Of Tiberium And Time Chapter 5: Command and Conquer Generals

For chapter 4 discussing Red Alert 2, see here.

For chapter 6 discussing Tiberium Wars, see here.

In the year 2003 C&C: Generals hit the store shelves, and had a pretty good reception. Critics were positive and sales were decent. By this time Electronic Arts had butchered Westwood Studios, and for this game they had handed the license over to EA Pacific (later known as EA Los Angeles and currently known as Danger Close Games), who gave us a game quite different from what we had come to expect out of the series.

They did actually put some work into the boxes, I am kinda impressed.

The game is certainly not without merit, but it also has a lot of issues. My main theory is that EA Pacific were already working on an RTS game, and EA Games thought it would be a great idea to slap the C&C name on there, do some minor tweaks and generate more sales. It’s the kind of thing EA does. The alternative is that EA told them to make a C&C game, but “make it more current, with lots of recognisable stuff, and try to make it play more like Starcraft, since that is still popular, and drop all the science fiction stuff”.

Let’s just get the plot out of the way, since it felt like they had the same idea. No live-acted scenes in this game; just one mission liaison for each faction that gives you mission briefings and in-mission updates (and who feels like a racist stereotype for China and GLA). There’s the USA and China as allies, and they’re fighting this group called the Global Liberation Army. You can play the campaigns in any order you want, but if want to follow the laughable plot you start with China, then go on to the GLA, then finish off with the USA.

I can sum up the happenings thusly: GLA bomb a Chinese parade, China beats them back, GLA re-surge and the US saves the day. That’s pretty much as I remembered it even before I went back to it. What I did not remember was the sense of scathing social commentary that is intertwined with the game. It starts already in the intro, where it proclaims that conflicts are now fought with words. Words like carpet bombing, chemical warfare and nuclear warheads.

Each faction is presented so harshly that I get the feeling we’re not supposed to root for any of them. I started with the tutorial because I was unsure of how closely this game controlled to the others, and there I played as the US. It was set somewhere in the Middle East, I can’t remember exactly where. There was a local village there, and to get to the GLA camp I had to order my troops to move through the village. Which they did. While casually running over the locals as if they didn’t exist or just weren’t important. I was kinda dumbstruck as I listened to the screams of civilians as they were mowed down by people who didn’t even seem to see them.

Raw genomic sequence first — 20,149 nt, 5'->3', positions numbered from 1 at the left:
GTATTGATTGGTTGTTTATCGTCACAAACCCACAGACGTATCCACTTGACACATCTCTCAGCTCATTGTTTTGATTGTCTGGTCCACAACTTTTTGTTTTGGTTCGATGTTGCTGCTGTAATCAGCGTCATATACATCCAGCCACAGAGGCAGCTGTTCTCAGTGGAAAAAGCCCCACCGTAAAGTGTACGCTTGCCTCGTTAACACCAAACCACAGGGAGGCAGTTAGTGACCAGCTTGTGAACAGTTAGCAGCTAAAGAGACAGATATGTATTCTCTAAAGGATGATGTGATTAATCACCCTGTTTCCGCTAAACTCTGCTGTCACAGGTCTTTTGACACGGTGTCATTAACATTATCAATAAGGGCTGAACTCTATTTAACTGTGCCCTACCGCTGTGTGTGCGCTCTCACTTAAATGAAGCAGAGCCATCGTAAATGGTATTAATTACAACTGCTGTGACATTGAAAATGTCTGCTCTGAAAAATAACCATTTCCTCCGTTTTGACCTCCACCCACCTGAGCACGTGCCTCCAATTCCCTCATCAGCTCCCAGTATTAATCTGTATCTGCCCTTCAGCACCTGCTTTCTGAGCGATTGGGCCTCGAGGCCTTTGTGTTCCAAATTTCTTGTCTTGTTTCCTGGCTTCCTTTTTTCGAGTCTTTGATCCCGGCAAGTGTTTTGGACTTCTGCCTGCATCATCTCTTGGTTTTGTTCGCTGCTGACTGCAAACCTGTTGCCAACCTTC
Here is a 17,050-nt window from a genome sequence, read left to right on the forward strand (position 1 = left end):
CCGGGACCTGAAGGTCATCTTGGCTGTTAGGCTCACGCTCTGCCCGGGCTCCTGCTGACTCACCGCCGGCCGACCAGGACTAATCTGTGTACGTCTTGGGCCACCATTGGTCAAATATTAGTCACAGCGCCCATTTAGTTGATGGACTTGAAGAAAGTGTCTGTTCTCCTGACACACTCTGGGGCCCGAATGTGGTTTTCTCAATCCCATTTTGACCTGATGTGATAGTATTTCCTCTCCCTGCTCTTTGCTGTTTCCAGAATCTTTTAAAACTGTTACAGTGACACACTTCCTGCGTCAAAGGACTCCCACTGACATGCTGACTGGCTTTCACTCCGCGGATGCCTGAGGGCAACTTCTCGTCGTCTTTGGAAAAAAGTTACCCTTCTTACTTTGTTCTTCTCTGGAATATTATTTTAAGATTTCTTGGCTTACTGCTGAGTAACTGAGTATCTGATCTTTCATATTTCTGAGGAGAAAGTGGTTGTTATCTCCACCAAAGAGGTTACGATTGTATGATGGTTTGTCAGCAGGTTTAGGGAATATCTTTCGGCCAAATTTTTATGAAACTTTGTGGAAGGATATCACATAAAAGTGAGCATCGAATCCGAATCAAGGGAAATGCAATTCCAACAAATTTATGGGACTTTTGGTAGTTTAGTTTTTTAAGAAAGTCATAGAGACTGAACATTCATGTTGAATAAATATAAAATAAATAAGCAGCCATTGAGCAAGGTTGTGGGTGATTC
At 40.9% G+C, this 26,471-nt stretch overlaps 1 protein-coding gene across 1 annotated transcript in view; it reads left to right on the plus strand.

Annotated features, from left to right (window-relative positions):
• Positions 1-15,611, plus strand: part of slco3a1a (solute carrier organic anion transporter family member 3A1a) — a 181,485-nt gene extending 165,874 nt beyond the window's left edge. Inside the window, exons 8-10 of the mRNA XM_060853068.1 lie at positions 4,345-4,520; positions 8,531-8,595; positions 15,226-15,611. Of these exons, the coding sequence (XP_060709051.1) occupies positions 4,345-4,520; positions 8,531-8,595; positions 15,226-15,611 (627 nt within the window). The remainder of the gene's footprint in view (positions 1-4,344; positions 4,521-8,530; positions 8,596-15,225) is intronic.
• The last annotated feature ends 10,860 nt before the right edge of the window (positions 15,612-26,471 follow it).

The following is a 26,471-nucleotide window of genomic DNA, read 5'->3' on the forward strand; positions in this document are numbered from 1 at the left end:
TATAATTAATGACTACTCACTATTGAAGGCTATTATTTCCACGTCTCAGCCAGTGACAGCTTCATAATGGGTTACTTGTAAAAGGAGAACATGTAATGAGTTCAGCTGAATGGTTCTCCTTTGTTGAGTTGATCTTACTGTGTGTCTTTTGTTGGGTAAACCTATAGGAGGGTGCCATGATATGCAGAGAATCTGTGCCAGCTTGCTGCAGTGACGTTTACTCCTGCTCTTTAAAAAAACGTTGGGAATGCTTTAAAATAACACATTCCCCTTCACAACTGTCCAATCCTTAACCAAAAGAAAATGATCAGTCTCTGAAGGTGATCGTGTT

Let us show the filthy peasants!

Our American friends have helpfully agreed to carpet bomb anything we point at.

So yeah, the USA are depicted as thugs who don’t care about anyone but themselves, and won’t lend a hand to anyone unless it directly helps them as well. At least they care for their own people. A single American hurt demands a whole enemy army wiped out.

China does not seem to care about its people, but rather worry about slights on its national pride and being made to look weak. It doesn’t really care about civilians getting caught in the crossfire, or if it has to flood an entire valley of its own people to take care of the enemy.

The GLA are like hilarious cartoon villains, except not really funny. They chide their enemies for not fighting with honour even as they soak the ground in toxic waste. They talk about fighting for the oppressed countries of the world moments before they go into one such country to kill villagers and rob them blind. They seem to have a solution for every problem in the world, and on the top of their list is overpopulation: They strap bombs to thousands of people and vehicles, and throw them at hundreds of thousands of other people.

Considering the briefness of the campaigns, a mere 7 quick missions per faction, I am going to guess that multi-player was the main focus of the game, but I have never played it. Nor am I going to. It just holds no interest for me.

I do like the colourful palette.

Being able to set the direction of your buildings is neat.